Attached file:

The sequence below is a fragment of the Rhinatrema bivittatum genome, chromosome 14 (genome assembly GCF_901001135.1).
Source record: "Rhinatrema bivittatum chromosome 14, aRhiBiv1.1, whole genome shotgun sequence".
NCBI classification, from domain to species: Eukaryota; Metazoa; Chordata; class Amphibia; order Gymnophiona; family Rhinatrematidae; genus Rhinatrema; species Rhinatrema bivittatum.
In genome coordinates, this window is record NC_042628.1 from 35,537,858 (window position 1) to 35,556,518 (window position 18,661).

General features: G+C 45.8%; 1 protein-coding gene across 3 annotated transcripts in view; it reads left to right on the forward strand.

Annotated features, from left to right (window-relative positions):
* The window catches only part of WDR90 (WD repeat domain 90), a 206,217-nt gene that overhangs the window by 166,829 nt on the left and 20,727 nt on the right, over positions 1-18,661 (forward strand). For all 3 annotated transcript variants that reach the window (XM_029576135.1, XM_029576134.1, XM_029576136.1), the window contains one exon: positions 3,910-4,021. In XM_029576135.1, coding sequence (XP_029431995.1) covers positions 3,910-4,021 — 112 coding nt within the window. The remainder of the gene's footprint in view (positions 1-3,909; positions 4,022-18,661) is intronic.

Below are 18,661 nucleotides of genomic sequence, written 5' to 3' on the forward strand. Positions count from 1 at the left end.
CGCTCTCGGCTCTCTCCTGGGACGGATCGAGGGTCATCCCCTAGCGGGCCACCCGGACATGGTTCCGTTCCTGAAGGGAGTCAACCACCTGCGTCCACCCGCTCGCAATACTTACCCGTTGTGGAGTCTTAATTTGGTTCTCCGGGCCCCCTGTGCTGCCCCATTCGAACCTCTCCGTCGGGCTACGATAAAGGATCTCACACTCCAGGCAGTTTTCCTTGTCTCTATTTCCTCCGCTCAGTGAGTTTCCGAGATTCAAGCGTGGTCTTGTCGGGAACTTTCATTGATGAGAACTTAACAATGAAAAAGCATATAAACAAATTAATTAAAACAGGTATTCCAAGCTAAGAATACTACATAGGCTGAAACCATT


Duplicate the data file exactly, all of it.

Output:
The sequence below is a fragment of the Rhinatrema bivittatum genome, chromosome 14 (genome assembly GCF_901001135.1).
Source record: "Rhinatrema bivittatum chromosome 14, aRhiBiv1.1, whole genome shotgun sequence".
NCBI classification, from domain to species: Eukaryota; Metazoa; Chordata; class Amphibia; order Gymnophiona; family Rhinatrematidae; genus Rhinatrema; species Rhinatrema bivittatum.
In genome coordinates, this window is record NC_042628.1 from 35,537,858 (window position 1) to 35,556,518 (window position 18,661).

General features: G+C 45.8%; 1 protein-coding gene across 3 annotated transcripts in view; it reads left to right on the forward strand.

Annotated features, from left to right (window-relative positions):
* The window catches only part of WDR90 (WD repeat domain 90), a 206,217-nt gene that overhangs the window by 166,829 nt on the left and 20,727 nt on the right, over positions 1-18,661 (forward strand). For all 3 annotated transcript variants that reach the window (XM_029576135.1, XM_029576134.1, XM_029576136.1), the window contains one exon: positions 3,910-4,021. In XM_029576135.1, coding sequence (XP_029431995.1) covers positions 3,910-4,021 — 112 coding nt within the window. The remainder of the gene's footprint in view (positions 1-3,909; positions 4,022-18,661) is intronic.

Below are 18,661 nucleotides of genomic sequence, written 5' to 3' on the forward strand. Positions count from 1 at the left end.
CGCTCTCGGCTCTCTCCTGGGACGGATCGAGGGTCATCCCCTAGCGGGCCACCCGGACATGGTTCCGTTCCTGAAGGGAGTCAACCACCTGCGTCCACCCGCTCGCAATACTTACCCGTTGTGGAGTCTTAATTTGGTTCTCCGGGCCCCCTGTGCTGCCCCATTCGAACCTCTCCGTCGGGCTACGATAAAGGATCTCACACTCCAGGCAGTTTTCCTTGTCTCTATTTCCTCCGCTCAGTGAGTTTCCGAGATTCAAGCGTGGTCTTGTCGGGAACTTTCATTGATGAGAACTTAACAATGAAAAAGCATATAAACAAATTAATTAAAACAGGTATTCCAAGCTAAGAATACTACATAGGCTGAAACCATT